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Private sector optimistic with new employment expectations for year-end 2022


Melissa Rivera Roena, ManpowerGroup’s general manager for Puerto Rico and the Dominican Republic

By Alejandra M. Jover Tovar

Special to The STAR

alejandra.jover@gmail.com


In a survey conducted by ManpowerGroup, Puerto Rico -- included in the study for the first time -- ranked 18th among 41 countries surveyed that expect a net gain in private sector jobs, with 32%.


After more than 41,000 employers worldwide were interviewed, the country that expects to offer the most jobs is Brazil, with a 56% net gain. In contrast, Poland only expects to increase its workforce by 1%.


Puerto Rico expects to increase its job offer in 11 categories, with wholesale and retail trade being the most in-demand (67%), followed by banking, finance, and real estate (66%), and construction (61%). The sector with the least demand, although it would still be contemplating offering jobs, is education, health and government, with 16%. One of the sectors most affected by the pandemic, restaurants and hotels, is expected to offer jobs again with a 54% gain.


The wholesale and retail trade sector projects employment increases due to the beginning of the Christmas season. Traditionally, more businesses hire personnel to meet consumers’ demands, even during a recession.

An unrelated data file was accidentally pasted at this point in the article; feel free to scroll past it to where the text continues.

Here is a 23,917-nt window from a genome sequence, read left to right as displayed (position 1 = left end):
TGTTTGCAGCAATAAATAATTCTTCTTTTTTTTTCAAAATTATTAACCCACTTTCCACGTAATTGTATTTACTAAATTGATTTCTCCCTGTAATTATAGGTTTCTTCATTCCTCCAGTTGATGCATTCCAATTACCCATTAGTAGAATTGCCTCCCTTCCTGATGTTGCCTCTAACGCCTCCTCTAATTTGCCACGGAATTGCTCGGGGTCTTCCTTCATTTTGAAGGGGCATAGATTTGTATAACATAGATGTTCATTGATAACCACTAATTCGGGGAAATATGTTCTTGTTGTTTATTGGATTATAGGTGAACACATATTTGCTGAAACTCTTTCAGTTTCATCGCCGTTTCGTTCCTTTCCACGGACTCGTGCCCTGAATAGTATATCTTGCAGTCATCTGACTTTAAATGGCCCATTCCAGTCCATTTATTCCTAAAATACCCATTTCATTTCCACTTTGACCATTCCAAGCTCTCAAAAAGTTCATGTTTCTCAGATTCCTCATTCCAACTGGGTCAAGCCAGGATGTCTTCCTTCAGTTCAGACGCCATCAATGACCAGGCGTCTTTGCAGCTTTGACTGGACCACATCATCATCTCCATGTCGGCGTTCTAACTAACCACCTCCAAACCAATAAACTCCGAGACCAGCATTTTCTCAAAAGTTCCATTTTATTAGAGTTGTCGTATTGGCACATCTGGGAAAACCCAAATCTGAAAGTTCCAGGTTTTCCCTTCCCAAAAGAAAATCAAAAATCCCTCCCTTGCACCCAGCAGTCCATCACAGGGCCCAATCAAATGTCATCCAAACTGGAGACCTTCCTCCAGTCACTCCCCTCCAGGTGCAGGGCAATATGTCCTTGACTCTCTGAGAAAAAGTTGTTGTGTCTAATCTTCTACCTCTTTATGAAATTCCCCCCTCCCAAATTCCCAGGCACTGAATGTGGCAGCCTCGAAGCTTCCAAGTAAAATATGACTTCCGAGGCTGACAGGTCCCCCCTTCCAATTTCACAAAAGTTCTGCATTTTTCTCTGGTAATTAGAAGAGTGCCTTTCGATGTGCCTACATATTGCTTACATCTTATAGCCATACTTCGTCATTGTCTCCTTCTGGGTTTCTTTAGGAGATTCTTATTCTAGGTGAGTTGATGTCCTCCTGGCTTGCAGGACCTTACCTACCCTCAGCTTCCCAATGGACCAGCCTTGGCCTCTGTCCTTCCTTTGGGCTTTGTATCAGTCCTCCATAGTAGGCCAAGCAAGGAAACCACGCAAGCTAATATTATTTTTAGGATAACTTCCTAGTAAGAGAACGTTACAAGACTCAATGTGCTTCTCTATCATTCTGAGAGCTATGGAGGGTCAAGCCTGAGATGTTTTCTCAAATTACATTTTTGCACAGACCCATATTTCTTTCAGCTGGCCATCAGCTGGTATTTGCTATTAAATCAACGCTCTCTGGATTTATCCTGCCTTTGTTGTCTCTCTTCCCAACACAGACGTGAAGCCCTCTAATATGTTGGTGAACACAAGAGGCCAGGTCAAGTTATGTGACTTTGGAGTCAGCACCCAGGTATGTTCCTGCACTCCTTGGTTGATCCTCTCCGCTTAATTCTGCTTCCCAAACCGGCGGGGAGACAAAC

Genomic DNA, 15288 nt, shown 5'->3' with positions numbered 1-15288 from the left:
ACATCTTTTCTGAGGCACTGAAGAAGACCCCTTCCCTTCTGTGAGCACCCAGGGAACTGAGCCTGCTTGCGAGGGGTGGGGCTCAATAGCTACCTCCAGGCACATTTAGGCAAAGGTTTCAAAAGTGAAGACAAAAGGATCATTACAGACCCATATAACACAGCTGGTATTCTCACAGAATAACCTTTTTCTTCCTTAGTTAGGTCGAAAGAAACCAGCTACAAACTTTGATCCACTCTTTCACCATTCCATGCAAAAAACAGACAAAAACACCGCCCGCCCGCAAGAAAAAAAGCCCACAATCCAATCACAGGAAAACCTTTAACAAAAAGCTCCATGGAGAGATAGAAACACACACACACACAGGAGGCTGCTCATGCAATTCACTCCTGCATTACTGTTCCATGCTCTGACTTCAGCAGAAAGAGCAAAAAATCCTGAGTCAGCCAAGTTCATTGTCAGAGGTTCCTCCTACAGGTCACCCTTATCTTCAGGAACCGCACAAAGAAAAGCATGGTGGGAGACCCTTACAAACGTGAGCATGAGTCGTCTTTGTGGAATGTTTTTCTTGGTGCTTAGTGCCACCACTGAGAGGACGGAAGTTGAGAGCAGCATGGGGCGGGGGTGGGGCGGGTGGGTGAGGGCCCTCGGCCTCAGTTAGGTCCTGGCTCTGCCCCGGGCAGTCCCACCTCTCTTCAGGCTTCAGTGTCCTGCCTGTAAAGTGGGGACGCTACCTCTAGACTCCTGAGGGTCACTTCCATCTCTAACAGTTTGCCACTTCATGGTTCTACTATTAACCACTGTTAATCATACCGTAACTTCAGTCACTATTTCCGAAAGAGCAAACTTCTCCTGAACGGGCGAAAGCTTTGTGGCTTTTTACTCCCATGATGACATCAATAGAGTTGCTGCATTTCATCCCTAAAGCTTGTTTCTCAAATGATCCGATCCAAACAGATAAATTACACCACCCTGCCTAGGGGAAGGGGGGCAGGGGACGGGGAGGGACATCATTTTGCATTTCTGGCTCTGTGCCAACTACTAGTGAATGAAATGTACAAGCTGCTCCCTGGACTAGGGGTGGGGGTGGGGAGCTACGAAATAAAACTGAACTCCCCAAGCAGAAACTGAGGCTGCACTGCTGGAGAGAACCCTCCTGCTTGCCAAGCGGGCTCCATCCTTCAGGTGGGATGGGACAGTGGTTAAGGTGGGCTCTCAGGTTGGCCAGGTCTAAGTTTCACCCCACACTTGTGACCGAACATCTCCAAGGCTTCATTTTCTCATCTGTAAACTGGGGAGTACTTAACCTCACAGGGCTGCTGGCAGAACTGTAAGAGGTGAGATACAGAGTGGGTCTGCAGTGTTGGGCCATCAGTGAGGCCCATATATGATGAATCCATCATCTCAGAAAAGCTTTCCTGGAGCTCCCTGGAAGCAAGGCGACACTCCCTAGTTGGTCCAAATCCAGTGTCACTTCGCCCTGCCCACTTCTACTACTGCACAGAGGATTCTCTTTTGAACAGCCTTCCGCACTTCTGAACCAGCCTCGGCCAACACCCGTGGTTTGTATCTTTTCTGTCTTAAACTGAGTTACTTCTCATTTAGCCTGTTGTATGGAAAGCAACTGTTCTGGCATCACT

Melissa Rivera Roena, ManpowerGroup’s general manager for Puerto Rico and the Dominican Republic, said “the survey is an independent instrument that our company conducts by surveying employers around the world, which can serve as an essential economic index for the business community and the government sector in Puerto Rico because, in addition to knowing the employment expectations in Puerto Rico, comparisons can be made with the results at the international level.”


Of 250 private companies surveyed -- and not part of ManpowerGroup’s client portfolio -- 44% expect to increase their workforce, while 12% plan to decrease it and 35% would remain unchanged. Nine percent have not decided.


Interestingly, an upward trend in hiring in microenterprises (with 10 or fewer employees) is reported at 37%. Since the pandemic, many people have decided to take charge of their economic future and have founded their own businesses. The trend is followed by large companies (with 250 employees or more), which expect to offer jobs by 34%.


Among workforce trends and challenges, three out of four companies globally reported talent shortages, the highest figure in the last 16 years. Thirty-six percent of the employers surveyed said they are concerned that their current employees are not receiving enough technology training to keep their skills up to date.


Soft skills also come into play, those qualities that go beyond how many years an employee has been working in an industry or what achievements an employee is recognized for: companies are now focusing on issues such as the ability to adapt to a new job, the ability to work in a team and the temperament of their employees.


Rivera Roena said companies have to temper their hiring process to the new reality of employees who want to work from home and have a work-life balance.


In response to questions from the STAR regarding how companies are selecting employees, many of which have decades of experience and are seeing their job search efforts failing to bear fruit, Rivera Roena recognized that companies have to change, too, and pay more attention to the potential employees’ resumes and what they can offer, instead of relying on what a computerized system says.


“Machines cannot replace people, but we have to do the work,” she said.

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